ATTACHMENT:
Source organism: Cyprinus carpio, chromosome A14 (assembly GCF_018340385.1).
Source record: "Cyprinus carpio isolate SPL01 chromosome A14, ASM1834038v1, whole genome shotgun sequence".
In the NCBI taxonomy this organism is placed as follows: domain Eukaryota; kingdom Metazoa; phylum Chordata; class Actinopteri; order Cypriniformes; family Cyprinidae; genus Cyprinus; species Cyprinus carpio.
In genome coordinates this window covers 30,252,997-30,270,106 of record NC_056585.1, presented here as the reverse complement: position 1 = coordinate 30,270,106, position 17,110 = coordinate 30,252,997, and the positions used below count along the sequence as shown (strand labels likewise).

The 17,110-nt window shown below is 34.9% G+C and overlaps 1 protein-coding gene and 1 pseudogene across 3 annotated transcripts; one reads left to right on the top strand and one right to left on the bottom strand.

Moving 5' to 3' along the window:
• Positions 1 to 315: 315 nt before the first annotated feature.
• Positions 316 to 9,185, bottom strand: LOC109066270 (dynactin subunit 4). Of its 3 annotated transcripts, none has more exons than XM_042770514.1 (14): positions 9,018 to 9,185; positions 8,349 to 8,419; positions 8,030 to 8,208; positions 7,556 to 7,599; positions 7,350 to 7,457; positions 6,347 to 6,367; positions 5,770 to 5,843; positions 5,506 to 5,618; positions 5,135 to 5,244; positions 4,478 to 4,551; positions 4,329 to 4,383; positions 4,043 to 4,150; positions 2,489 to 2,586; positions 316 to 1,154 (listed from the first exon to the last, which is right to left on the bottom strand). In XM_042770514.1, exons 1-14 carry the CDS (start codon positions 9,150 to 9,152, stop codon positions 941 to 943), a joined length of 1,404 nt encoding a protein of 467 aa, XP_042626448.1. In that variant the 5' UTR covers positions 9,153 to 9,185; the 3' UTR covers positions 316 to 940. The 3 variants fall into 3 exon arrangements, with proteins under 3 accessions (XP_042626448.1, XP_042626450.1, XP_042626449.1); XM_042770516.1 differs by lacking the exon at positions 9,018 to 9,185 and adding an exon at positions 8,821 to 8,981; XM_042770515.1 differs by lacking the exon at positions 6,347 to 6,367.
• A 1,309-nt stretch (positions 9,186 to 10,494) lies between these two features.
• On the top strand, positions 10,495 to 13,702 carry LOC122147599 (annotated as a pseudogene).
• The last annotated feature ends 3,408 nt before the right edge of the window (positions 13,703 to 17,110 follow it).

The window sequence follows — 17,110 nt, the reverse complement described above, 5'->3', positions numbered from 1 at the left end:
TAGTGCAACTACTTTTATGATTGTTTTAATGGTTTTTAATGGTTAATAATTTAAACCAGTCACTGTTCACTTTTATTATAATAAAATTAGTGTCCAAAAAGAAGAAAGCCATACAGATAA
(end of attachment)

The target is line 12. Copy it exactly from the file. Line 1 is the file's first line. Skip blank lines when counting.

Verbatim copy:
The window sequence follows — 17,110 nt, the reverse complement described above, 5'->3', positions numbered from 1 at the left end: